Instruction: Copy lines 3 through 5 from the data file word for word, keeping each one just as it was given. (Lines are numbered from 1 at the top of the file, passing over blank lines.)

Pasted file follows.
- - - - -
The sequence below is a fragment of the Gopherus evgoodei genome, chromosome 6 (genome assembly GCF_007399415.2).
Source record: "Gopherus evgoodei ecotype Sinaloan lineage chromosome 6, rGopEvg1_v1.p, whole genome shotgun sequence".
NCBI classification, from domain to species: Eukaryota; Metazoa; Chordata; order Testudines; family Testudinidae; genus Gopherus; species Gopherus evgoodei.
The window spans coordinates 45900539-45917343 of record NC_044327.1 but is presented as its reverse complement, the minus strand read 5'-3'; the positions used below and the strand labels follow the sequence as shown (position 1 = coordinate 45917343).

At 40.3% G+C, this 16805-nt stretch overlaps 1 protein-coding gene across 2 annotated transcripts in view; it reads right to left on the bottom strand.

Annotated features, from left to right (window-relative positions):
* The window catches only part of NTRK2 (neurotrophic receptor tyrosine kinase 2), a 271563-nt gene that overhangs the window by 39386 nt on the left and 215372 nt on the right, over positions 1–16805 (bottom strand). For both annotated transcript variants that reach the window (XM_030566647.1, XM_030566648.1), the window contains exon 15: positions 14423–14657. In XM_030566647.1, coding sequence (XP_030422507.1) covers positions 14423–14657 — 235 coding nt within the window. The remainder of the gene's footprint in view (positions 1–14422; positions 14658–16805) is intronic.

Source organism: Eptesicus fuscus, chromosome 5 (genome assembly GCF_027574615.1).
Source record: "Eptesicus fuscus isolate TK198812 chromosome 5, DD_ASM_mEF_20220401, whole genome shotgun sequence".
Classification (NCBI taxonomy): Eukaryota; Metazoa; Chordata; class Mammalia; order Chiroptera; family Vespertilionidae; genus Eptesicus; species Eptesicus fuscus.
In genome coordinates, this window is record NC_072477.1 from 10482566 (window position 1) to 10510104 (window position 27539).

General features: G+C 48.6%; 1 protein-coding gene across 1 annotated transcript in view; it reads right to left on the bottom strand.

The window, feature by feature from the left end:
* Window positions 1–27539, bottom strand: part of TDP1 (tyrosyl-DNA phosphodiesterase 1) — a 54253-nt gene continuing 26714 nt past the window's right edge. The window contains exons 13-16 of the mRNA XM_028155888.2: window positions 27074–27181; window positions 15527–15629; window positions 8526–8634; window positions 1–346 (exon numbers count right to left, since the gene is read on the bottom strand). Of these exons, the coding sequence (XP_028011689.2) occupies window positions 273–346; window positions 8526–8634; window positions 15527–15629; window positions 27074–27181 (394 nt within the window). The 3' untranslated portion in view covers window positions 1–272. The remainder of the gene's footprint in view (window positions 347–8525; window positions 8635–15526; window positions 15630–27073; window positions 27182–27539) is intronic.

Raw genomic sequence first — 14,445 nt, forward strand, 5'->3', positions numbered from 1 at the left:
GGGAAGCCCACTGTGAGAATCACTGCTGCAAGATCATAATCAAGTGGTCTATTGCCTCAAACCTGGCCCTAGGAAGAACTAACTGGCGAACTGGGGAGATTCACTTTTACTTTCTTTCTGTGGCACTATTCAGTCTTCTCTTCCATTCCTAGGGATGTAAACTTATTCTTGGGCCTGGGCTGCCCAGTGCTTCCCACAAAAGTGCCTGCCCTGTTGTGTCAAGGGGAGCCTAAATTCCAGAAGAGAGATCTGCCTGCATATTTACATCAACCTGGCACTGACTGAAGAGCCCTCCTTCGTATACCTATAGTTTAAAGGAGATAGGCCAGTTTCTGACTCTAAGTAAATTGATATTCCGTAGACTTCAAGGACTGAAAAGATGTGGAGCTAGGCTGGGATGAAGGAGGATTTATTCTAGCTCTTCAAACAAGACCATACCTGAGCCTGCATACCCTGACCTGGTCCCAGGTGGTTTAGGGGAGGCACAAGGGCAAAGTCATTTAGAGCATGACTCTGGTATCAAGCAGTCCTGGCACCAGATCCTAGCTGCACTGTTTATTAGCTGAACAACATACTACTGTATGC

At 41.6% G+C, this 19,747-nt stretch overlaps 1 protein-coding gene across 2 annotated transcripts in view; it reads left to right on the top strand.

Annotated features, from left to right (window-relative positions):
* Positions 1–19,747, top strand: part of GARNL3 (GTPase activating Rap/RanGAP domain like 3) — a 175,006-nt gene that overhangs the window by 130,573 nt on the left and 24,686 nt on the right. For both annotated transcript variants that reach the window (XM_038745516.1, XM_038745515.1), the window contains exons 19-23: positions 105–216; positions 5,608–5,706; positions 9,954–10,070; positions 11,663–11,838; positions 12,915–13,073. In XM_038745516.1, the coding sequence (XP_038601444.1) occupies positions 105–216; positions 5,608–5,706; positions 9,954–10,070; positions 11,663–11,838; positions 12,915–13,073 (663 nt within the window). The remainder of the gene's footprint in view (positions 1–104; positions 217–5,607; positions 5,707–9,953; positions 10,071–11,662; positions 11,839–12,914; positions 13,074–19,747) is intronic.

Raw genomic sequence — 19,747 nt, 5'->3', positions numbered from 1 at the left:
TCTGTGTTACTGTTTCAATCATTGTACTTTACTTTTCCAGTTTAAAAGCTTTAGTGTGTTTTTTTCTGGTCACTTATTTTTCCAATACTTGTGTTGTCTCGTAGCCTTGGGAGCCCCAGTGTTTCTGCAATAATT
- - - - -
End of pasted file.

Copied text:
NCBI classification, from domain to species: Eukaryota; Metazoa; Chordata; order Testudines; family Testudinidae; genus Gopherus; species Gopherus evgoodei.
The window spans coordinates 45900539-45917343 of record NC_044327.1 but is presented as its reverse complement, the minus strand read 5'-3'; the positions used below and the strand labels follow the sequence as shown (position 1 = coordinate 45917343).

At 40.3% G+C, this 16805-nt stretch overlaps 1 protein-coding gene across 2 annotated transcripts in view; it reads right to left on the bottom strand.